Hawaii County voters will decide the fate of 16 county charter amendments that will appear on their ballots for the Nov. 3 general election. The proposals ask voters to consider changes on issues ranging from disciplinary action over high-profile public figures, the spending discretion of a fund dedicated to buying land, and how long council members should stay in their seats once elected, two or four years.
A simple majority vote of support is required to change anything in the charter, the county’s governing document. Proposals are vetted by the county’s Charter Commission and approved by the County Council before they appear on the ballots, which get mailed to voters Oct. 7.
Other proposals this year are more of the housekeeping variety, such as clarifying certain definitions or putting into writing procedures that have already long been practiced.
But a proposal that stems from a one-time controversial topic on the Big Island is Proposal 7. The so-called Ruggles Rule asks whether the County Council should be able to suspend a council member without pay for disorderly or contemptuous behavior or who fails to attend three or more regularly scheduled council meetings without being excused from attendance by the council chair.
It stems from a 2018 dust-up when former Councilwoman Jen Ruggles suddenly stopped voting on issues because she said she would be violating international law and committing war crimes against the Hawaiian Kingdom.
Ruggles’ revelation came near the end of her first council term, and she had already declared she wouldn’t be seeking re-election. But for around four months, she stopped attending meetings or taking up council business.
The council, meanwhile, didn’t have in place rules that could quickly punish Ruggles for dereliction of duty. Yet, the freshman council member was still able to collect her council paycheck.
“I think I can safely say the council felt sorry for the people of the district Jen represented,” Hawaii County Council Chair Aaron Chung said of the impetus for the proposed amendment. “They were without representation.”
Like the Ruggles Rule, another pair of proposals aim to give clear disciplinary power to governing bodies.
Proposal 4 is one of them. It would allow the Police Commission to discipline the police chief and the Fire Commission to discipline the fire chief, in addition to their current authority to hire and fire them.
Both Hawaii County’s police and fire chiefs said they supported the change on the grounds that it stands to reason the commission that could fire them should have disciplinary powers as well. It clarifies to whom the chiefs are accountable.
“In my opinion, having the Fire Commission be the accountable body in investigating infractions and if needed, hand out corrective action will help alleviate the confusion of who is the direct supervisor of the fire chief, the Fire Commission or the mayor,” Hawaii County Fire Chief Darren Rosario said.
Proposal 16 pertains to the county’s Ethics Board. It would give more teeth to a board that’s so far been largely viewed as a paper tiger.
The Board of Ethics rules on potential ethics code violations by public officials. Up until now, however, the board’s decisions haven’t carried with them any monetary fines – and in the public’s opinion, any real weight. The rulings are often seen more as an official scolding rather than a seriously punitive measure.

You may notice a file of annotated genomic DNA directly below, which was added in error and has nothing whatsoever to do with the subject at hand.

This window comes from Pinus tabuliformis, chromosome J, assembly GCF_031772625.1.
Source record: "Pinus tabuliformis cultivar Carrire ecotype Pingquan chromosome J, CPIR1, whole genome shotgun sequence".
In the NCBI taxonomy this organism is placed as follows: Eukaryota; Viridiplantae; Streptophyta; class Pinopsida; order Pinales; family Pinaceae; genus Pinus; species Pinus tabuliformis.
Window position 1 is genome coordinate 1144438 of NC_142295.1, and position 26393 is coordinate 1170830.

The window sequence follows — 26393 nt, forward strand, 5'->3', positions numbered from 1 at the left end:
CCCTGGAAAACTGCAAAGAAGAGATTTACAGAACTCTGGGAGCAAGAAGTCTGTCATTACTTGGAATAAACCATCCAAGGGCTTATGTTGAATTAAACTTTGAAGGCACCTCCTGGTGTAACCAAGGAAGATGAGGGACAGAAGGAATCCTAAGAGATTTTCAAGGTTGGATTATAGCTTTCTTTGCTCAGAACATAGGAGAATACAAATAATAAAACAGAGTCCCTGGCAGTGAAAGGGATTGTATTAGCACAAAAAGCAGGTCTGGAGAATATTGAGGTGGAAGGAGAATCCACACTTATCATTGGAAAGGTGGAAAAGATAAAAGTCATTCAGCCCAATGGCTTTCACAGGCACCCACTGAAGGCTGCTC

The amendment would add language to the charter that would clarify that the rules of procedure of the Board of Ethics shall have the force of law and grant the Board of Ethics authority to impose civil fines for violations of the Code of Ethics.
“The Board of Ethics needs to have remedies available to it to both handle and deter violations,” the Charter Commission wrote in support of the proposal.
Another proposal asks if council members should hold on to their seats longer once they’re elected. Currently, the term is for two years, but Proposal 5 would change the terms starting in 2022 to four years.
Council members would still only be allowed to hold on to their seats for a total of eight years, as it would allow two four-year terms instead of four two-year posts.
Proponents say two-year terms are too short to accomplish much in the slow-moving legislating process, while opponents say the shorter stints ensure politicians stay accountable to their constituency.
Kona-based Councilwoman Rebecca Villegas won reelection to her second term during the primary election Aug. 8. She said she understands the logic that shorter terms can hold politicians accountable to voters, but that she favors a switch to four-year terms.
The need to concentrate on reelection beginning 14 months into one’s first term distracts from accomplishing legislative goals, she said. It disrupts working continuity and turns the focus of the job away from service to that of campaigning.
“You try to keep moving forward but you have to watch your back,” she said. “It becomes more politics than public service.”
A report by the Hawaii County Finance Department shows that most amendment proposals, if passed, would have minimal impact on the county’s budget.
The financial impact estimates won’t be on the ballot itself, but the public can view the report as well as the ballot questions and explanations here.
The remaining amendment proposals are:
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